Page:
WASHINGTON, Aug. 13 (UPI) — A new 10-year plan for astronomy and astrophysics has set suggested goals and priorities for scientists to consider up to 2020, U.S. officials say.
A report by the National Research Council has identified the highest-priority research activities that will “set the nation firmly on the path to answering profound questions about the cosmos,” a U.S. National Academy of Sciences release said Friday.
The report — the council’s sixth 10-year survey — identifies space- and ground-based research activities in three categories: large, midsize, and small.
At the top of the plan’s recommended large space activities — those with a price tag of $1 billion or more — is the Wide-Field Infrared Survey Telescope, which could settle fundamental questions about the nature of dark energy, determine the likelihood of other Earth-like planets and survey our galaxy and others.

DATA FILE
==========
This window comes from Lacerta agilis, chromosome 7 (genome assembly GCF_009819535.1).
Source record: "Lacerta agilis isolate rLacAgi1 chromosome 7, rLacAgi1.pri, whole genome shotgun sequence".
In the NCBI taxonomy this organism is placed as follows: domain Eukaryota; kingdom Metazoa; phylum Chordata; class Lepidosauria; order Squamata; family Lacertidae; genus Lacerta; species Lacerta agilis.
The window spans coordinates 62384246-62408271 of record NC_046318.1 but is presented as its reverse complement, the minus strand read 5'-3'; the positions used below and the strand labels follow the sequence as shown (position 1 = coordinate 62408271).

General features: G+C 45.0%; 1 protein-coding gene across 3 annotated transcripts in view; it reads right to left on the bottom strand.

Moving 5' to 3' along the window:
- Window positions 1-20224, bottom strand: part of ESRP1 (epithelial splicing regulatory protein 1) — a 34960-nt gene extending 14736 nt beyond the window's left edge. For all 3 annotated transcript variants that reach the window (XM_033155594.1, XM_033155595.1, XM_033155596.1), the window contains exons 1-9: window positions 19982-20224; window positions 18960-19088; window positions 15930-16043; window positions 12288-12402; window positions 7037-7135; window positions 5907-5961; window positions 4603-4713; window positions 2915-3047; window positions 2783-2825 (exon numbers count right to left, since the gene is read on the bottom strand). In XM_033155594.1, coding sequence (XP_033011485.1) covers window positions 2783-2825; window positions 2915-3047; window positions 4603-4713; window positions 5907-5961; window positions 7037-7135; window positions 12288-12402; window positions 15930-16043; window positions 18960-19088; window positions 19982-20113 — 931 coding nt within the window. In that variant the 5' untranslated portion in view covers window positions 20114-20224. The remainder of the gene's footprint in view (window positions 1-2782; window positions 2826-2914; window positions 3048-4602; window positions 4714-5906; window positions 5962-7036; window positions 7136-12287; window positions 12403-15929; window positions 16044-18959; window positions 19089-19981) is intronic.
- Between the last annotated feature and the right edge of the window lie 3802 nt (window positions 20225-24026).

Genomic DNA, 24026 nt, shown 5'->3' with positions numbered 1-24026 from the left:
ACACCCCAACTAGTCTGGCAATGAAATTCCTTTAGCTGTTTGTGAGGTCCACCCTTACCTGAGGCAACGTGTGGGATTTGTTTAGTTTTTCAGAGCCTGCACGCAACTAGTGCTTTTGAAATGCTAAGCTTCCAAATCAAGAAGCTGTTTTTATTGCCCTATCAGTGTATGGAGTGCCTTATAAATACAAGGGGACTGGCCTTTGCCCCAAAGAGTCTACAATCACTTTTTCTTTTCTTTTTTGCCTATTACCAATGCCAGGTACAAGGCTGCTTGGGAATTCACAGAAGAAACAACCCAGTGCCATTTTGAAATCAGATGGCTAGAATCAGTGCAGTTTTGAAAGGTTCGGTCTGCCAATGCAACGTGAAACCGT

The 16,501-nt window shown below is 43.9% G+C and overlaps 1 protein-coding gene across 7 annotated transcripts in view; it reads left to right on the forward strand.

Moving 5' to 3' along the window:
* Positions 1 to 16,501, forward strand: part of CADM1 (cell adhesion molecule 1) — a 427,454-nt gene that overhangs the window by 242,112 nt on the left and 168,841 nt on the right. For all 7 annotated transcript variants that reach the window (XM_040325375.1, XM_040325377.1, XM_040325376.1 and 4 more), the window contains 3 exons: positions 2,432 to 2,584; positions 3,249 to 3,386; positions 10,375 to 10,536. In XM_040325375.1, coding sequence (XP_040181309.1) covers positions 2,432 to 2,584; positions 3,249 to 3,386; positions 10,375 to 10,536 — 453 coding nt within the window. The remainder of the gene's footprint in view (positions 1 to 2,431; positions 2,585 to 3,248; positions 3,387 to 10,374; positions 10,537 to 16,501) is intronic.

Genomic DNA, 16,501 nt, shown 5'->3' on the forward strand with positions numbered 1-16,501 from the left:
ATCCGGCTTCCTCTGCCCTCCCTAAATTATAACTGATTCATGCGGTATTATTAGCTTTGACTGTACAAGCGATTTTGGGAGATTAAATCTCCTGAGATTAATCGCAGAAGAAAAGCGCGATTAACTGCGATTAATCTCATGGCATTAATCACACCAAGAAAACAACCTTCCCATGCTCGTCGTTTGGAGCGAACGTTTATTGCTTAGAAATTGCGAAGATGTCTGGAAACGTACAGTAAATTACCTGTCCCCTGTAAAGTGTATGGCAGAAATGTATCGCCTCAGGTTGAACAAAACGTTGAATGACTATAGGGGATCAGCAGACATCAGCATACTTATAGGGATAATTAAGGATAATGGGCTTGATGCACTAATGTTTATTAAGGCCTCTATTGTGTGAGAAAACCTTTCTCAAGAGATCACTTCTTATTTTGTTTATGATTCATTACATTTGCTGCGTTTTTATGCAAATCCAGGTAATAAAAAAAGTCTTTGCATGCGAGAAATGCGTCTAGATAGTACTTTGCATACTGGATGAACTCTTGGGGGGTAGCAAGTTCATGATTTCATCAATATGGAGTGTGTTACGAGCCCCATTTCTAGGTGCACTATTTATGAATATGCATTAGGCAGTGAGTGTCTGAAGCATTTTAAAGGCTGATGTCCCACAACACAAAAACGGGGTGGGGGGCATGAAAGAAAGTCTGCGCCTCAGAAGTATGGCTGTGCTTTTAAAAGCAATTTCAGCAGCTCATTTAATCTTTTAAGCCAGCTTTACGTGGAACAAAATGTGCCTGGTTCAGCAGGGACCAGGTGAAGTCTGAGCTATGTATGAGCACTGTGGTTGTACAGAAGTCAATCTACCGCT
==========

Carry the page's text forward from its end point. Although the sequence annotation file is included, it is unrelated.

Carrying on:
For large-scale, ground-based research initiatives that exceed $135 million, the report’s first priority is the Large Synoptic Survey Telescope, a wide-field optical survey telescope that would observe more than half the sky every four nights, probing diverse areas of study such as dark energy and supernovae.
“Powerful new ways to observe the universe and bold ideas to understand it have created scientific opportunities without precedent,” Stanford professor Roger Blandford, chair of the committee that wrote the report, said.
“The program of research that we recommend will optimize the science return for future ground-based projects and space missions in a time of constrained budgets and limited resources,” he said.
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